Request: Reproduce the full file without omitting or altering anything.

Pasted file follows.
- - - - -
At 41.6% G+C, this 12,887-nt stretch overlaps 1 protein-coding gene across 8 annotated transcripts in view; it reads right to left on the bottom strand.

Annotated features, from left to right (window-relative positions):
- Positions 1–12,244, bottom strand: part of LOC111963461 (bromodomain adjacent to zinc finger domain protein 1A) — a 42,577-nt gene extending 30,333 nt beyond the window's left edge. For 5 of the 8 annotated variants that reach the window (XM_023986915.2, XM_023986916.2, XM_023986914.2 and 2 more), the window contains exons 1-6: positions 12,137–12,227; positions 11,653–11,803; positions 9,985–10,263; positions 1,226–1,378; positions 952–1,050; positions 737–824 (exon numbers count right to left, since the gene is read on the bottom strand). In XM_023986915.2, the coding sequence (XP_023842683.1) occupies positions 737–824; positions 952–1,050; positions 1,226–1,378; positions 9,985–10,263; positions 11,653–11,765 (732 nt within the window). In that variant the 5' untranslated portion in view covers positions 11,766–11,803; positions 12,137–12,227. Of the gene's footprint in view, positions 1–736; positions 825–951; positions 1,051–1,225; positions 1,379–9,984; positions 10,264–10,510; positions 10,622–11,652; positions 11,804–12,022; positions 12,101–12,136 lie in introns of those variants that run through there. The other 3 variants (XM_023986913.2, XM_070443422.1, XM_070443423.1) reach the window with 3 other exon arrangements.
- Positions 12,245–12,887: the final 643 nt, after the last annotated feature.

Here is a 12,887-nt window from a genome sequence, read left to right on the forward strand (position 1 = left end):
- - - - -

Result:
At 41.6% G+C, this 12,887-nt stretch overlaps 1 protein-coding gene across 8 annotated transcripts in view; it reads right to left on the bottom strand.

Annotated features, from left to right (window-relative positions):
- Positions 1–12,244, bottom strand: part of LOC111963461 (bromodomain adjacent to zinc finger domain protein 1A) — a 42,577-nt gene extending 30,333 nt beyond the window's left edge. For 5 of the 8 annotated variants that reach the window (XM_023986915.2, XM_023986916.2, XM_023986914.2 and 2 more), the window contains exons 1-6: positions 12,137–12,227; positions 11,653–11,803; positions 9,985–10,263; positions 1,226–1,378; positions 952–1,050; positions 737–824 (exon numbers count right to left, since the gene is read on the bottom strand). In XM_023986915.2, the coding sequence (XP_023842683.1) occupies positions 737–824; positions 952–1,050; positions 1,226–1,378; positions 9,985–10,263; positions 11,653–11,765 (732 nt within the window). In that variant the 5' untranslated portion in view covers positions 11,766–11,803; positions 12,137–12,227. Of the gene's footprint in view, positions 1–736; positions 825–951; positions 1,051–1,225; positions 1,379–9,984; positions 10,264–10,510; positions 10,622–11,652; positions 11,804–12,022; positions 12,101–12,136 lie in introns of those variants that run through there. The other 3 variants (XM_023986913.2, XM_070443422.1, XM_070443423.1) reach the window with 3 other exon arrangements.
- Positions 12,245–12,887: the final 643 nt, after the last annotated feature.

Here is a 12,887-nt window from a genome sequence, read left to right on the forward strand (position 1 = left end):